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What do we do? - History of The Henley Whalers,- Molly, A new Era - Who are we Now? - Brief history of whalers, The Montague Whaler

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What do we do?

Wednesday evening rowing. Usually 8pm. Where? - Even in winter? - Short-notice changes here.
Imagine an open boat about 30ft by 6ft, so stable you can stand up and walk around. On board are up to ten rowers sitting two-to-a-thwart (bench), a helmsman (or woman), and sometimes a passenger or two. Very often we have the river to ourselves sharing it only with nature. The water can be mirror-flat reflecting the trees, the skyline of Henley, and in winter the moon, stars and lights of the town. Swans glide silently by, geese and owls call. We are briefly isolated from everyday life. Frustrations drift away while we cultivate the skill of pulling together as a team. These are sociable occasions, a blend of conversation and light-hearted "training". We take turns at the helm, and after enjoying the river for a couple of hours, then mooring up, we generally "drop anchor" for refreshment.

Weekend Whaling - Usually the 2nd Sunday each month, 10:30. Where?. Short-notice changes here.
Generally in the Henley area, usually rowing, occasionally sailing.
Maybe a pub lunch, or picnic at anchor in a sunny backwater. Information and Reports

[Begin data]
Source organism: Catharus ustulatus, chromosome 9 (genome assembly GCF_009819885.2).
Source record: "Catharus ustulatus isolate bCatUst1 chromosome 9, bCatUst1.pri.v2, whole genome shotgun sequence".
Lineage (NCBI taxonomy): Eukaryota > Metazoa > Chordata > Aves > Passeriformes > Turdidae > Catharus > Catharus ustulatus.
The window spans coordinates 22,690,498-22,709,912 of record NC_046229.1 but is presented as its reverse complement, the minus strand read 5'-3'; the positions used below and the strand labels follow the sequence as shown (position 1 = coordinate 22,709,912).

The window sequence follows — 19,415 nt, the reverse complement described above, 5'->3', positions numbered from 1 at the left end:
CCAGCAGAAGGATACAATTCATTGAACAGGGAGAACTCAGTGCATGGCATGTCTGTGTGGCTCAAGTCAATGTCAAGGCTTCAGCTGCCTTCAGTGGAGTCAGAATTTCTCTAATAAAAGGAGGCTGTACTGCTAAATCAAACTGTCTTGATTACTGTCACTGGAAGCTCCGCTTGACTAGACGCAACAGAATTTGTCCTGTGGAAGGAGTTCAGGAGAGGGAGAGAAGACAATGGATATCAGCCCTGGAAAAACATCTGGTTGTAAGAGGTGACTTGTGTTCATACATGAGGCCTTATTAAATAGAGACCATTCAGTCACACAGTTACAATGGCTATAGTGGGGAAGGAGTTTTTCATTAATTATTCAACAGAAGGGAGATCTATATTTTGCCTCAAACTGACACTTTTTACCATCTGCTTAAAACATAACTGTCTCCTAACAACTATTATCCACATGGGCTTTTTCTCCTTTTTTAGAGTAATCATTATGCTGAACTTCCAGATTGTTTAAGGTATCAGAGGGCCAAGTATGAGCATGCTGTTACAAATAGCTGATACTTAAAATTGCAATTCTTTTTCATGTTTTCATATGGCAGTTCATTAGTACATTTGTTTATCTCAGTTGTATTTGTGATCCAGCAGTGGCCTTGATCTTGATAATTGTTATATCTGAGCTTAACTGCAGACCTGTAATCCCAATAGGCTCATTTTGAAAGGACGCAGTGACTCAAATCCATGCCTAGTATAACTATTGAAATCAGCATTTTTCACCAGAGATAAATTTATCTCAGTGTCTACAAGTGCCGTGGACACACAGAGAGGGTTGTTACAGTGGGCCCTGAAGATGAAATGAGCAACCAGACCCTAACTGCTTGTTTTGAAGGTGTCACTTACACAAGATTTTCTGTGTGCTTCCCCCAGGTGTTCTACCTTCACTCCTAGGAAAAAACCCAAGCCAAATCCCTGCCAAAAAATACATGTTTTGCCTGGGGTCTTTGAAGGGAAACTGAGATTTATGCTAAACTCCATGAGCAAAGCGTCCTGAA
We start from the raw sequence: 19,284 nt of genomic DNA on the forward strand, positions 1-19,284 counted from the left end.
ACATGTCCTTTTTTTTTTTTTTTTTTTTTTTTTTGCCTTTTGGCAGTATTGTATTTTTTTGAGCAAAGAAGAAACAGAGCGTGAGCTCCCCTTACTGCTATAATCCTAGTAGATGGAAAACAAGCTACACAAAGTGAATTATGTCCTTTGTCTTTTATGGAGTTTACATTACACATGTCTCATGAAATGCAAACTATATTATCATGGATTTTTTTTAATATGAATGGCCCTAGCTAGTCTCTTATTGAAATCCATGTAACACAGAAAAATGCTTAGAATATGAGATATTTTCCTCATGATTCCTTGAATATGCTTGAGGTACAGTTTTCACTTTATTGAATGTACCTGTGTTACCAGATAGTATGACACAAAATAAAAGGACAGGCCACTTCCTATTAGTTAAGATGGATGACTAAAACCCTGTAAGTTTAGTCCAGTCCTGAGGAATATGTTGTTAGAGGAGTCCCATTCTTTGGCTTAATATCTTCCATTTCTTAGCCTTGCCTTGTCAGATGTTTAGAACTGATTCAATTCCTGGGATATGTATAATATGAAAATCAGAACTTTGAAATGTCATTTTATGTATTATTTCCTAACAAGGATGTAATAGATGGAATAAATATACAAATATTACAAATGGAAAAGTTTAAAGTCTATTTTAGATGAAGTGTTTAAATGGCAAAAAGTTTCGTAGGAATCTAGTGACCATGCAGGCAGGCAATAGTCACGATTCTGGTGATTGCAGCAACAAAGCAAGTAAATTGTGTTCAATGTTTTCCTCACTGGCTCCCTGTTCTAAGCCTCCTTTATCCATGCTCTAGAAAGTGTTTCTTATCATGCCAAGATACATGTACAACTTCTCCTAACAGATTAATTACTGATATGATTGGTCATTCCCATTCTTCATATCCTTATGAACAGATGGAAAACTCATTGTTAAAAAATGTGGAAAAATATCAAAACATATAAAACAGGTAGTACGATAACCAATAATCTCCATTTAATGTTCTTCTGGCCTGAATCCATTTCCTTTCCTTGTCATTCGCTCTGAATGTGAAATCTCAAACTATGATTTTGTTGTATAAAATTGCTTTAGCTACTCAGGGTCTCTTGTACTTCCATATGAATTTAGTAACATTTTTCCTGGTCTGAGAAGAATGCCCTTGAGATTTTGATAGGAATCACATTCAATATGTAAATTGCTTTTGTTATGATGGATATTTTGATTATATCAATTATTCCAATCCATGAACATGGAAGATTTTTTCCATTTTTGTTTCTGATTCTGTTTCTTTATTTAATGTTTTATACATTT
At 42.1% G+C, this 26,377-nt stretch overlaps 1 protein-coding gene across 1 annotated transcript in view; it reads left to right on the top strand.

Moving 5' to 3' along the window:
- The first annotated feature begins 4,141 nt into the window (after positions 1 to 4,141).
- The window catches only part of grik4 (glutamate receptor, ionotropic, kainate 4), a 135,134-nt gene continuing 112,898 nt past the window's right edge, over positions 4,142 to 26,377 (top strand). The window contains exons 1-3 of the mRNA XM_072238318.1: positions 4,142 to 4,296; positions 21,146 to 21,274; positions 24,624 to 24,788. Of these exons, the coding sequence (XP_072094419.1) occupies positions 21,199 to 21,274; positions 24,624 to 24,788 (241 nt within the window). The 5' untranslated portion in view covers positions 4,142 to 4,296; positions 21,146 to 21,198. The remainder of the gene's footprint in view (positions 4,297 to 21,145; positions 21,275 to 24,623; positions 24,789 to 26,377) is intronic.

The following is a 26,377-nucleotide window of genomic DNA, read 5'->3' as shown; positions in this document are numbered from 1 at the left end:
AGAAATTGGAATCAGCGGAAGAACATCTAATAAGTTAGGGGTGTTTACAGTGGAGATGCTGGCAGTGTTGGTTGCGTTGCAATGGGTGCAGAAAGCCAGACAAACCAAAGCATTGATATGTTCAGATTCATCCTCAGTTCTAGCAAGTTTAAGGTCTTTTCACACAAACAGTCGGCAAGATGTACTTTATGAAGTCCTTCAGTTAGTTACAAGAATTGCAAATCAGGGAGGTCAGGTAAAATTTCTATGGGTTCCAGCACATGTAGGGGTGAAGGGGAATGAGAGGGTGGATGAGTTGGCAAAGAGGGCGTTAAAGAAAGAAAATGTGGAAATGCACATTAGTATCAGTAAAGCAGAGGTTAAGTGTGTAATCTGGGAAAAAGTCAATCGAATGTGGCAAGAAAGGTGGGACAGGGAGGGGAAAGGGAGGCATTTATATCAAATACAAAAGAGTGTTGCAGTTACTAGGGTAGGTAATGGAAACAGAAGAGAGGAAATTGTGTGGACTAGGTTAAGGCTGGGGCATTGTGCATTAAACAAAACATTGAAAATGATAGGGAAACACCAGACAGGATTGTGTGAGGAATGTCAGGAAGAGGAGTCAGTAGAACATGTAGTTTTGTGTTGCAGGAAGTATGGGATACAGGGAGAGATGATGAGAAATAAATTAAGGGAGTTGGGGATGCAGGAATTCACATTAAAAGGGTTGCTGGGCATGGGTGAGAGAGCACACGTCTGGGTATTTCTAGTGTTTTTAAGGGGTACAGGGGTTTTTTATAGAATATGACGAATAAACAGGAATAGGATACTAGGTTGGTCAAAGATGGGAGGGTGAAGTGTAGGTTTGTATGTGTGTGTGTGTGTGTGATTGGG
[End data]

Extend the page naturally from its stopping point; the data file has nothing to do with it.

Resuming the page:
We participate in various national and international events, and have often won prizes! Molly's owner plans an exciting season of special activities, both rowing and sailing, including old favourites near and far. See Future events and Past Events & Pictures.

Local Sailing - Ideal for beginners, students, learner-sailors or anyone who fancies sailing the Henley Reach. Usually the 3rd Saturday of each month (Currently adjourned but you can sail with a Whaler member at Reading Sailing Club Saturdays, Sundays, Mondays - enquiries welcome.)

What does "Molly" look like?

Can anyone join? - First read "You think you want to join us?"
Visitors and New members sometimes ask . . ..
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Enquiries.

History of The Henley Whalers
"GT" started the group of friends that became Henley Whalers in 1993, soon after he had moved to Henley on Thames in his late forties.. He had sailed offshore keelboats for many years, but he was now looking for a seaworthy boat
he could trail to the sea, and also row on the Thames. He came across his first whaler in the South of Ireland in late 1992, brought her back on a primitive trailer, and sailed her in the Solent with his twin brother in early January 1993. He was more confident in the boat's sailing ability than in his and his friends' rowing, so he fitted a six hp outboard as well for coastal sailing. Renamed 'Lutra lutra' (the common otter) she rowed the Great River Race for the first time in 1993, and crossed the Channel under sail (Hamble to St Vaast and back) in 1995. To show his increased belief in rowing, he rigged Lutra for ten oars rather than the traditional five, and rowed from Dover to Calais in six hours on an October day in 1998.